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Bush and the NRA

GEORGE BUSH'S resignation from the National Rifle Association should stun other gun owners and hunters into examining the direction that the NRA has taken recently.

Mr. Bush strongly objected to a description of federal law-enforcement agents as ''jackbooted government thugs'' in NRA fund-raising letters. So should other Americans.

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The NRA official who penned those words, executive vice president Wayne LaPierre, has been trying to defend his choice of language ever since the letter was received by members and found its way into public view -- shortly after the Oklahoma City bombing.

He conceded on a recent McNeil-Lehrer NewsHour that he might have chosen different words had it been a public statement, rather than a missive aimed at the faithful.

The NRA has repeatedly argued that when the facts are in on incidents like the federal storming of the Branch Davidian compound in Waco, Texas, people will see that the NRA's descriptions aren't that far off the mark.

Episodes like the Waco raid do raise questions about the judgment of federal officials and deserve further investigation. But the NRA language is inappropriate in any case.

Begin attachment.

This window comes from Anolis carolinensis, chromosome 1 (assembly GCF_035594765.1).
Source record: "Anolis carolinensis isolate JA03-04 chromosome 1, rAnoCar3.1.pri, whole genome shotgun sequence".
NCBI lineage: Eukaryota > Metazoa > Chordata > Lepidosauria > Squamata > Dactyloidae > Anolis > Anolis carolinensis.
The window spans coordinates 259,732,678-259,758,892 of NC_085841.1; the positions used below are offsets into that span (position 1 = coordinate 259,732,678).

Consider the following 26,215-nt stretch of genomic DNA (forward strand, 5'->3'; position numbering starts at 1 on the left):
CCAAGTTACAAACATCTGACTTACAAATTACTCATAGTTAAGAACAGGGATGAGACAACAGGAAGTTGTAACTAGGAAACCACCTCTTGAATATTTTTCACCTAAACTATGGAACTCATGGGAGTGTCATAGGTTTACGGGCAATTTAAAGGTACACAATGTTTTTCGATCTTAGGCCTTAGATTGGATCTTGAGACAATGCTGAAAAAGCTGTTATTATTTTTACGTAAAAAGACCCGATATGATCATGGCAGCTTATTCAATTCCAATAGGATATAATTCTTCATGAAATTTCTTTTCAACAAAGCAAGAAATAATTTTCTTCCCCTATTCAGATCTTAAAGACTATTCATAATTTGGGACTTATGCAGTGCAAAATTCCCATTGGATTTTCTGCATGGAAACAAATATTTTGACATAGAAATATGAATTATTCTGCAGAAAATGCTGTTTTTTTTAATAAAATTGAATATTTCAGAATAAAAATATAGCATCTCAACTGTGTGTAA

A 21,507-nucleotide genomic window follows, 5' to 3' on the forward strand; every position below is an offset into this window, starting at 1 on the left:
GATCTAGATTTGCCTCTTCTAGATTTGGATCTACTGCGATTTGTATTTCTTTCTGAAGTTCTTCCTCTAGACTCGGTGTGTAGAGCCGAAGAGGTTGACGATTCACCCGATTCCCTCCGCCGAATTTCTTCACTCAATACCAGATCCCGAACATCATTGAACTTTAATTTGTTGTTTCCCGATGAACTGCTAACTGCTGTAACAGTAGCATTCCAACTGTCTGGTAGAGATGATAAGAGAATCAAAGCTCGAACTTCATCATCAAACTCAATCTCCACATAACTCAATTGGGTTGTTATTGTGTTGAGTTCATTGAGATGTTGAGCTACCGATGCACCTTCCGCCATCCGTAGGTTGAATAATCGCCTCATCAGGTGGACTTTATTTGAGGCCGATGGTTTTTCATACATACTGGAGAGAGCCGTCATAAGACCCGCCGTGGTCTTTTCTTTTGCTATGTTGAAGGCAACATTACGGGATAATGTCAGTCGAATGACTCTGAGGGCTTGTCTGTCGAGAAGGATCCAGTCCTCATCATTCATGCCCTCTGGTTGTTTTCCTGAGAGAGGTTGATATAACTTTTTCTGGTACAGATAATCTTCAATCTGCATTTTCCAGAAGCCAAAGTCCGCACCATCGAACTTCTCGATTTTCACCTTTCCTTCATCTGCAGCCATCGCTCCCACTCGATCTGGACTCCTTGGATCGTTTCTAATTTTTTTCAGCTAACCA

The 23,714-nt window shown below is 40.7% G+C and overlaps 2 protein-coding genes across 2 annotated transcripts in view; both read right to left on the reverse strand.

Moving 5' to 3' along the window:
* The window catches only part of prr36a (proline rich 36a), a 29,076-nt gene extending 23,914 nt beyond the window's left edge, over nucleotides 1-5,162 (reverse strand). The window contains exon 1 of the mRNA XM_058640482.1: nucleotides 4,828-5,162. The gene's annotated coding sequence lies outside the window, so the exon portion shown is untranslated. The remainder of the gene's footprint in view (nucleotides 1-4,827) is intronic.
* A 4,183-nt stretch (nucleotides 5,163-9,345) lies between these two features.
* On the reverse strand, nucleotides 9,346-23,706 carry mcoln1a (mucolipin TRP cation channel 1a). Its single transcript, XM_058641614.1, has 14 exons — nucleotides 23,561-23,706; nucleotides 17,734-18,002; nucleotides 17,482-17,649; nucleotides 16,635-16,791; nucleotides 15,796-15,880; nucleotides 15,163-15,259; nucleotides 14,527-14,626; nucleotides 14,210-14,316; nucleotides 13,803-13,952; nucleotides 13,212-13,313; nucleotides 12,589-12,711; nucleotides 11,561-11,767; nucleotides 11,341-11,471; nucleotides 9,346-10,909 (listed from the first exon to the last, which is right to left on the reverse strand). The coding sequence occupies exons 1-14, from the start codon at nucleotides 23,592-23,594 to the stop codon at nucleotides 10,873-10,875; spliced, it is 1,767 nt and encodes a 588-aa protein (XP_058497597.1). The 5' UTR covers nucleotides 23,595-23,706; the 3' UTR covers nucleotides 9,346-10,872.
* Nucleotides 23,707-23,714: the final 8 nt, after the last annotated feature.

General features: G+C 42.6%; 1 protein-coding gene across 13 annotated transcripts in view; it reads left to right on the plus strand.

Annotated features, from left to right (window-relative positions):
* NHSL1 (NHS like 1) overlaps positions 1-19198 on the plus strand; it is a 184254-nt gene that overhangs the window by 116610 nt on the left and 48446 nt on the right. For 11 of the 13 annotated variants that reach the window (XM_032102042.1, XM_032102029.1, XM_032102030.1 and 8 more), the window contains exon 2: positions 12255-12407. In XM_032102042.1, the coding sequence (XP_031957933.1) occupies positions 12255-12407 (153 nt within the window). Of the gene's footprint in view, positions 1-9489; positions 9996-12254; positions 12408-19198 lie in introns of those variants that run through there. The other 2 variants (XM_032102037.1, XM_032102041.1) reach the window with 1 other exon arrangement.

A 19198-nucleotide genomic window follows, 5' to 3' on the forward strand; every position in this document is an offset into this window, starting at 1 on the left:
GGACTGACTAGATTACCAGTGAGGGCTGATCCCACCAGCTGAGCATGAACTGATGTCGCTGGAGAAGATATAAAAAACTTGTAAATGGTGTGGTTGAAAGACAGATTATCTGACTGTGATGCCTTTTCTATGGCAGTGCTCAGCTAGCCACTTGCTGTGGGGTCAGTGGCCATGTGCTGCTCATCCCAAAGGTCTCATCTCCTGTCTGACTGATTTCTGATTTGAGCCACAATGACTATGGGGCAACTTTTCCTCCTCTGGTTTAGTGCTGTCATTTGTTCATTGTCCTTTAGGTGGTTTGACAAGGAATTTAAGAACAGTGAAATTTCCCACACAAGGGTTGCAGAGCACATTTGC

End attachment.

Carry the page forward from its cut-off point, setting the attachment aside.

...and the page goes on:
Bush was right in pointing out that the LaPierre letter impugns a whole class of public servants who do tough, sometimes life-threatening work. He knows personally many of the officials smeared by the NRA with Nazi imagery -- including a Secret Service agent who protected him during his years in the White House and was killed in Oklahoma City. In his letter of resignation, Bush personally affirms the honesty and commitment to country of these public servants.

The letter that forced Bush's decision to leave the NRA was part of a larger campaign by that organization, which is determined to repeal last year's ban on assault weapons.

The NRA has taken the dangerous tack of implying that such weapons may be needed to fend off aggressive federal agents bent on disarming the American public.

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That line of thinking fits nicely with what we know about the exaggerated fears fueling various militia groups in the United States. The NRA has disavowed the goals and activities of such extremists.

Now it should disavow its own extreme language.

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